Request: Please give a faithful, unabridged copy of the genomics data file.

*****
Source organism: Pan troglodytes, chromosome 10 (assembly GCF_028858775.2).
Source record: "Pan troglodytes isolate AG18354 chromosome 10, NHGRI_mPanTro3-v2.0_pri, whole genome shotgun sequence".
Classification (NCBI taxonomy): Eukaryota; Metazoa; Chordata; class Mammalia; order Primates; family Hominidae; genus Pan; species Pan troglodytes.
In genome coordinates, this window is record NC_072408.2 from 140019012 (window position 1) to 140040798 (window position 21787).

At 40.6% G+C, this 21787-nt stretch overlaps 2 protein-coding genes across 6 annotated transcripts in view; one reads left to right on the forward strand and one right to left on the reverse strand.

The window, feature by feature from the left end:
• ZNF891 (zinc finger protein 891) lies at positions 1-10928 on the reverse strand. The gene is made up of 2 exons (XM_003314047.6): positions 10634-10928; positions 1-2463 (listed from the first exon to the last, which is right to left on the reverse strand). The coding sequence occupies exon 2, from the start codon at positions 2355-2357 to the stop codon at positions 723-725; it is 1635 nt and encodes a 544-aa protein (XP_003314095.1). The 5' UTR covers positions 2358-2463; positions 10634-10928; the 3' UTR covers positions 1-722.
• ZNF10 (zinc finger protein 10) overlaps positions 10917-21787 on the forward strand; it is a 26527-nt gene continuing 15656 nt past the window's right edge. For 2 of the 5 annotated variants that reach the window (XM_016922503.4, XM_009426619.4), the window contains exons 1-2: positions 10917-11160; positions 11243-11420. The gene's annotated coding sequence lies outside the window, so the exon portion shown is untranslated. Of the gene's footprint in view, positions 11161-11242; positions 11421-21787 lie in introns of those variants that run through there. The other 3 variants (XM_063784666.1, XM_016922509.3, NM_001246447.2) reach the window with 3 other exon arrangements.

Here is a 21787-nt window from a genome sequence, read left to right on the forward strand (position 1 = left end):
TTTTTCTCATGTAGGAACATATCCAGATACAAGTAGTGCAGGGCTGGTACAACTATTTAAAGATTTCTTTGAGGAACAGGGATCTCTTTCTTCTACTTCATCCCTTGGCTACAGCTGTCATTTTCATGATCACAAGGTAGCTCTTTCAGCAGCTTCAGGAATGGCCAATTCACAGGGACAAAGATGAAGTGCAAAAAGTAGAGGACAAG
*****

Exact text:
Source organism: Pan troglodytes, chromosome 10 (assembly GCF_028858775.2).
Source record: "Pan troglodytes isolate AG18354 chromosome 10, NHGRI_mPanTro3-v2.0_pri, whole genome shotgun sequence".
Classification (NCBI taxonomy): Eukaryota; Metazoa; Chordata; class Mammalia; order Primates; family Hominidae; genus Pan; species Pan troglodytes.
In genome coordinates, this window is record NC_072408.2 from 140019012 (window position 1) to 140040798 (window position 21787).

At 40.6% G+C, this 21787-nt stretch overlaps 2 protein-coding genes across 6 annotated transcripts in view; one reads left to right on the forward strand and one right to left on the reverse strand.

The window, feature by feature from the left end:
• ZNF891 (zinc finger protein 891) lies at positions 1-10928 on the reverse strand. The gene is made up of 2 exons (XM_003314047.6): positions 10634-10928; positions 1-2463 (listed from the first exon to the last, which is right to left on the reverse strand). The coding sequence occupies exon 2, from the start codon at positions 2355-2357 to the stop codon at positions 723-725; it is 1635 nt and encodes a 544-aa protein (XP_003314095.1). The 5' UTR covers positions 2358-2463; positions 10634-10928; the 3' UTR covers positions 1-722.
• ZNF10 (zinc finger protein 10) overlaps positions 10917-21787 on the forward strand; it is a 26527-nt gene continuing 15656 nt past the window's right edge. For 2 of the 5 annotated variants that reach the window (XM_016922503.4, XM_009426619.4), the window contains exons 1-2: positions 10917-11160; positions 11243-11420. The gene's annotated coding sequence lies outside the window, so the exon portion shown is untranslated. Of the gene's footprint in view, positions 11161-11242; positions 11421-21787 lie in introns of those variants that run through there. The other 3 variants (XM_063784666.1, XM_016922509.3, NM_001246447.2) reach the window with 3 other exon arrangements.

Here is a 21787-nt window from a genome sequence, read left to right on the forward strand (position 1 = left end):
TTTTTCTCATGTAGGAACATATCCAGATACAAGTAGTGCAGGGCTGGTACAACTATTTAAAGATTTCTTTGAGGAACAGGGATCTCTTTCTTCTACTTCATCCCTTGGCTACAGCTGTCATTTTCATGATCACAAGGTAGCTCTTTCAGCAGCTTCAGGAATGGCCAATTCACAGGGACAAAGATGAAGTGCAAAAAGTAGAGGACAAG